University of California

Use of saline water for irrigation


James D. Rhoades

Author Affiliations

James D. Rhoades is Research Leader, Soil and Water Chemistry, U.S. Salinity Laboratory, and Adjunct Professor of Soil Science, Department of Soil and Environmental Sciences, University of California, Riverside.

Publication Information

Hilgardia 38(10):42-43. DOI:10.3733/ca.v038n10p42. October 1984.

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Expansion of irrigated agriculture would contribute significantly toward meeting world food and fiber needs but, at the same time, would run headlong into competition for ever more limited water supplies. By reassessing the criteria for suitability of water (and land) for irrigation, however, available supplies can be expanded significantly. Very conservative standards have been used in the past. If these standards are relaxed, water generally classified as too saline for irrigation can often be used successfully without hazardous long-term consequences to crops or soils, even under conventional farming practices. Adoption of new crop and water management strategies would further facilitate the use of saline waters for irrigation and could make possible a sizable expansion of irrigated agriculture.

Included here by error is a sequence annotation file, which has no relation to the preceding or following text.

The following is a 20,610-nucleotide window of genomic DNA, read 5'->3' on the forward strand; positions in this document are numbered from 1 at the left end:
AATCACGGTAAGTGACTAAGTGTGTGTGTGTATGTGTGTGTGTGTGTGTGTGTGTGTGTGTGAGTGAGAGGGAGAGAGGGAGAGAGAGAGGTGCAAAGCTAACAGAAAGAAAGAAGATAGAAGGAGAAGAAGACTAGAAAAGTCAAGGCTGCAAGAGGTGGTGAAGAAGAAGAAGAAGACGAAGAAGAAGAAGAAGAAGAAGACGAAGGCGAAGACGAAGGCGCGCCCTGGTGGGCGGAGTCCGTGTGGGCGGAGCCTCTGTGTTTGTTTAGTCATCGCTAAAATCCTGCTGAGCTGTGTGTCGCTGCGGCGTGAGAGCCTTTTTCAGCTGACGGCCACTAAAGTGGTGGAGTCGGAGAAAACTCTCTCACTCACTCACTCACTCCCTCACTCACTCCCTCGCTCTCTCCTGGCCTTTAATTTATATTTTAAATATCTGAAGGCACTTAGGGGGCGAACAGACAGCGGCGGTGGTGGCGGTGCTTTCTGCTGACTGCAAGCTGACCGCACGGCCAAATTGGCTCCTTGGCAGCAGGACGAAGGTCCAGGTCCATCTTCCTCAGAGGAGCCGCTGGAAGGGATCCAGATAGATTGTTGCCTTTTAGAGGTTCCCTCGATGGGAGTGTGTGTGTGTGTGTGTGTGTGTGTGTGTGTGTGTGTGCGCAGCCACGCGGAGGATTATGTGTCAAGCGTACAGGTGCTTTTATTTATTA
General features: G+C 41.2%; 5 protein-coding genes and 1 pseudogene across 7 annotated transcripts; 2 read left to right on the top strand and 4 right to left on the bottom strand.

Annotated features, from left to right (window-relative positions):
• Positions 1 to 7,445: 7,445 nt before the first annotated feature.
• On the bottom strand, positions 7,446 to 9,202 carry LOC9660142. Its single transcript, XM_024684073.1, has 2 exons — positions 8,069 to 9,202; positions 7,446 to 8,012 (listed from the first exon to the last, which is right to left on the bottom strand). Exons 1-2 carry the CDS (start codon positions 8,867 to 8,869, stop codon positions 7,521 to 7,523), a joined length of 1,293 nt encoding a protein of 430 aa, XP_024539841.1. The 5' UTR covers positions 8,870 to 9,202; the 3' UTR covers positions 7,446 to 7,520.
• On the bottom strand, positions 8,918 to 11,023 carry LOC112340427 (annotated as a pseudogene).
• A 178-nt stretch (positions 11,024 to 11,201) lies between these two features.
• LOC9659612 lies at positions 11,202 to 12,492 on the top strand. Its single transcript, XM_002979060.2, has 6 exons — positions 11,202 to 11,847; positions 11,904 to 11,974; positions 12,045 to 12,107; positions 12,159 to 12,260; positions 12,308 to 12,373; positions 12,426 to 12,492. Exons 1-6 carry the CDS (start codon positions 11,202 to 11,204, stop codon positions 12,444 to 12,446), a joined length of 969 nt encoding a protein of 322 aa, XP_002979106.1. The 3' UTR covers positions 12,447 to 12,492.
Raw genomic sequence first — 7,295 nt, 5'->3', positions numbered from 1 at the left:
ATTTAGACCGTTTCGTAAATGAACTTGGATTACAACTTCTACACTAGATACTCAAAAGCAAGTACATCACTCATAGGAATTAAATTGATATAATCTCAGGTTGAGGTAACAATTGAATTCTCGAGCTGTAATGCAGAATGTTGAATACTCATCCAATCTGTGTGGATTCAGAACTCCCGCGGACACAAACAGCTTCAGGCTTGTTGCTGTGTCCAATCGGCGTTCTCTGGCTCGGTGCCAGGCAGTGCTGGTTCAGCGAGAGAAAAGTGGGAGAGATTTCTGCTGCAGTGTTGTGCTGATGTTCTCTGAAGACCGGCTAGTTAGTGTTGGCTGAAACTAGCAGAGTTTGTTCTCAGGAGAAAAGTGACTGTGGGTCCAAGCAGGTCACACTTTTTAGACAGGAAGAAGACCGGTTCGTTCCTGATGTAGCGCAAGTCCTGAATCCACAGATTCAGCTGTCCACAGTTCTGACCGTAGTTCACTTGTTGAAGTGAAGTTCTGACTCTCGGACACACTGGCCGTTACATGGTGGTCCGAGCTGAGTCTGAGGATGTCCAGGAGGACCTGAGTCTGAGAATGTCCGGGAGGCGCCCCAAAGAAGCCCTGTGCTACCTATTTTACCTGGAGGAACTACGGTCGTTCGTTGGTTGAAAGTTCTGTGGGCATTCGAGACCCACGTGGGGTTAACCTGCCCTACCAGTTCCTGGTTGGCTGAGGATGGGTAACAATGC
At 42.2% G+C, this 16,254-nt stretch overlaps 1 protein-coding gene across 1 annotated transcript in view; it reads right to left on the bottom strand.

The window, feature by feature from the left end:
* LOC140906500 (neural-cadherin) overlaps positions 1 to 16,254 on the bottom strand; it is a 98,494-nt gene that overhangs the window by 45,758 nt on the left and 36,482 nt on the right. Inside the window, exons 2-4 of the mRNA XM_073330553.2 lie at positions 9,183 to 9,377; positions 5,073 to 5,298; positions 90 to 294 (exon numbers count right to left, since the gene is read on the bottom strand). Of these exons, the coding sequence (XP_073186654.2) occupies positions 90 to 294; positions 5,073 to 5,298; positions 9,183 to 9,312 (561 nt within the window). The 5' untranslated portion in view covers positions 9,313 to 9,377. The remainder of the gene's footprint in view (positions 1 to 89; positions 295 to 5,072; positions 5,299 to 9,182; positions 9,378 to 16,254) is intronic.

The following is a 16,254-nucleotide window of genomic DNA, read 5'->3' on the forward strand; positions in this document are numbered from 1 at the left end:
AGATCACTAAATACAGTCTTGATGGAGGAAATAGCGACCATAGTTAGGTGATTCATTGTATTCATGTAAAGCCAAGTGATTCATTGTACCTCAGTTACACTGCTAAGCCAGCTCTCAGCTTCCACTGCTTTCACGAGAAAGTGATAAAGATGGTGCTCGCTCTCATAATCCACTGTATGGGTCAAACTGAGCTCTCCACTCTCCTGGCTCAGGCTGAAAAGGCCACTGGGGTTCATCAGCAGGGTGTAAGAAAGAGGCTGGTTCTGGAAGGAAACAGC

Rhoades J. 1984. Use of saline water for irrigation. Hilgardia 38(10):42-43. DOI:10.3733/ca.v038n10p42
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